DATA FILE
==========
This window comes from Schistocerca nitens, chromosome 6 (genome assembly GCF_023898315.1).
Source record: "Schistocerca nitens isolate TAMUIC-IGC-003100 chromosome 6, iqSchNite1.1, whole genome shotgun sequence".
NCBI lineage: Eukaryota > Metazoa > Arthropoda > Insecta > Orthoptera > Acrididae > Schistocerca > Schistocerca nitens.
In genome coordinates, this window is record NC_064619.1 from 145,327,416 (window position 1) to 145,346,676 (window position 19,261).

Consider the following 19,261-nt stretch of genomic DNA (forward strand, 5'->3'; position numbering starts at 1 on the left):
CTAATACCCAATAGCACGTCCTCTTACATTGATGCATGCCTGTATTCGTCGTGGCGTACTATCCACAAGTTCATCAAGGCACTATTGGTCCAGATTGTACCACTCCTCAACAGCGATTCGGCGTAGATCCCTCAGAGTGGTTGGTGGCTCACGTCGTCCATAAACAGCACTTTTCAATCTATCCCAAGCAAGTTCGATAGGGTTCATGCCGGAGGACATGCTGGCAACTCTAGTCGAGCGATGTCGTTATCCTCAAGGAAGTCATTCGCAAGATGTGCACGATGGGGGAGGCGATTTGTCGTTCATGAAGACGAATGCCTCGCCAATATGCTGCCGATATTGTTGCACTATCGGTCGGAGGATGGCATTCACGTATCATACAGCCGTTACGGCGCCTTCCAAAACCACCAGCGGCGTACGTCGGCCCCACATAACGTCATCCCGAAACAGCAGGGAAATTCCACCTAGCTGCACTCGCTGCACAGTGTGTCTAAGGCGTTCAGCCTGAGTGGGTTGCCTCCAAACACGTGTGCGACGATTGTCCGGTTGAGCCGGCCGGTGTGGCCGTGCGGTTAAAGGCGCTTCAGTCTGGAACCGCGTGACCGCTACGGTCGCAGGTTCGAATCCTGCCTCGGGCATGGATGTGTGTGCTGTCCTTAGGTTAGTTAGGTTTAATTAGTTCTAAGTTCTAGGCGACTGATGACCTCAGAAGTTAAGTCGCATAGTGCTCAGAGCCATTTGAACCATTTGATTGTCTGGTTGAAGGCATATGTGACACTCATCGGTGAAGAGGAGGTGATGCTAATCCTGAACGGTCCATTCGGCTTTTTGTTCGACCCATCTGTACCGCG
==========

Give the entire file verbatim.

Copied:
This window comes from Schistocerca nitens, chromosome 6 (genome assembly GCF_023898315.1).
Source record: "Schistocerca nitens isolate TAMUIC-IGC-003100 chromosome 6, iqSchNite1.1, whole genome shotgun sequence".
NCBI lineage: Eukaryota > Metazoa > Arthropoda > Insecta > Orthoptera > Acrididae > Schistocerca > Schistocerca nitens.
In genome coordinates, this window is record NC_064619.1 from 145,327,416 (window position 1) to 145,346,676 (window position 19,261).

Consider the following 19,261-nt stretch of genomic DNA (forward strand, 5'->3'; position numbering starts at 1 on the left):
CTAATACCCAATAGCACGTCCTCTTACATTGATGCATGCCTGTATTCGTCGTGGCGTACTATCCACAAGTTCATCAAGGCACTATTGGTCCAGATTGTACCACTCCTCAACAGCGATTCGGCGTAGATCCCTCAGAGTGGTTGGTGGCTCACGTCGTCCATAAACAGCACTTTTCAATCTATCCCAAGCAAGTTCGATAGGGTTCATGCCGGAGGACATGCTGGCAACTCTAGTCGAGCGATGTCGTTATCCTCAAGGAAGTCATTCGCAAGATGTGCACGATGGGGGAGGCGATTTGTCGTTCATGAAGACGAATGCCTCGCCAATATGCTGCCGATATTGTTGCACTATCGGTCGGAGGATGGCATTCACGTATCATACAGCCGTTACGGCGCCTTCCAAAACCACCAGCGGCGTACGTCGGCCCCACATAACGTCATCCCGAAACAGCAGGGAAATTCCACCTAGCTGCACTCGCTGCACAGTGTGTCTAAGGCGTTCAGCCTGAGTGGGTTGCCTCCAAACACGTGTGCGACGATTGTCCGGTTGAGCCGGCCGGTGTGGCCGTGCGGTTAAAGGCGCTTCAGTCTGGAACCGCGTGACCGCTACGGTCGCAGGTTCGAATCCTGCCTCGGGCATGGATGTGTGTGCTGTCCTTAGGTTAGTTAGGTTTAATTAGTTCTAAGTTCTAGGCGACTGATGACCTCAGAAGTTAAGTCGCATAGTGCTCAGAGCCATTTGAACCATTTGATTGTCTGGTTGAAGGCATATGTGACACTCATCGGTGAAGAGGAGGTGATGCTAATCCTGAACGGTCCATTCGGCTTTTTGTTCGACCCATCTGTACCGCG